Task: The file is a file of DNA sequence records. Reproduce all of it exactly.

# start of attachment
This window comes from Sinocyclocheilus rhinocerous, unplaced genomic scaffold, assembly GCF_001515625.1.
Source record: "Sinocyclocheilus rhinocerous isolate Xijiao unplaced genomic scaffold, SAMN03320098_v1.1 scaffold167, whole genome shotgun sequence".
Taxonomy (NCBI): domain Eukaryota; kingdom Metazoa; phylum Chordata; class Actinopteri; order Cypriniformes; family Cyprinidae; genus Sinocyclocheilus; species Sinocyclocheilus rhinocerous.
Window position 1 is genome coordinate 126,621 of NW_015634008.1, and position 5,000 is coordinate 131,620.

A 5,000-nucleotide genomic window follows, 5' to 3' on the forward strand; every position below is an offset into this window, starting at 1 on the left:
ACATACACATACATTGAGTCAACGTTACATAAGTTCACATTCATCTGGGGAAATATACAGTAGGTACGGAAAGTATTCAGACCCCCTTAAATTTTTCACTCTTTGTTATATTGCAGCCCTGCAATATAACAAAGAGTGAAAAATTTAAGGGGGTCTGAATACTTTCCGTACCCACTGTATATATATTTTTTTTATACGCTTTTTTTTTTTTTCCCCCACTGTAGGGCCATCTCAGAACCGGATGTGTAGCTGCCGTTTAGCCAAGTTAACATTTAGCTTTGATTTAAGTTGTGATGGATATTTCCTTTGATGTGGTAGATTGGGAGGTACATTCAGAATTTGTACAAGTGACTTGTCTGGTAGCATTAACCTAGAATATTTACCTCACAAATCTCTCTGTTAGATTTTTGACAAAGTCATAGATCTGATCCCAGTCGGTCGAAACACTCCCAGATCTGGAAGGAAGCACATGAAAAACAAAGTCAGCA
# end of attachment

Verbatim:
This window comes from Sinocyclocheilus rhinocerous, unplaced genomic scaffold, assembly GCF_001515625.1.
Source record: "Sinocyclocheilus rhinocerous isolate Xijiao unplaced genomic scaffold, SAMN03320098_v1.1 scaffold167, whole genome shotgun sequence".
Taxonomy (NCBI): domain Eukaryota; kingdom Metazoa; phylum Chordata; class Actinopteri; order Cypriniformes; family Cyprinidae; genus Sinocyclocheilus; species Sinocyclocheilus rhinocerous.
Window position 1 is genome coordinate 126,621 of NW_015634008.1, and position 5,000 is coordinate 131,620.

A 5,000-nucleotide genomic window follows, 5' to 3' on the forward strand; every position below is an offset into this window, starting at 1 on the left:
ACATACACATACATTGAGTCAACGTTACATAAGTTCACATTCATCTGGGGAAATATACAGTAGGTACGGAAAGTATTCAGACCCCCTTAAATTTTTCACTCTTTGTTATATTGCAGCCCTGCAATATAACAAAGAGTGAAAAATTTAAGGGGGTCTGAATACTTTCCGTACCCACTGTATATATATTTTTTTTATACGCTTTTTTTTTTTTTCCCCCACTGTAGGGCCATCTCAGAACCGGATGTGTAGCTGCCGTTTAGCCAAGTTAACATTTAGCTTTGATTTAAGTTGTGATGGATATTTCCTTTGATGTGGTAGATTGGGAGGTACATTCAGAATTTGTACAAGTGACTTGTCTGGTAGCATTAACCTAGAATATTTACCTCACAAATCTCTCTGTTAGATTTTTGACAAAGTCATAGATCTGATCCCAGTCGGTCGAAACACTCCCAGATCTGGAAGGAAGCACATGAAAAACAAAGTCAGCA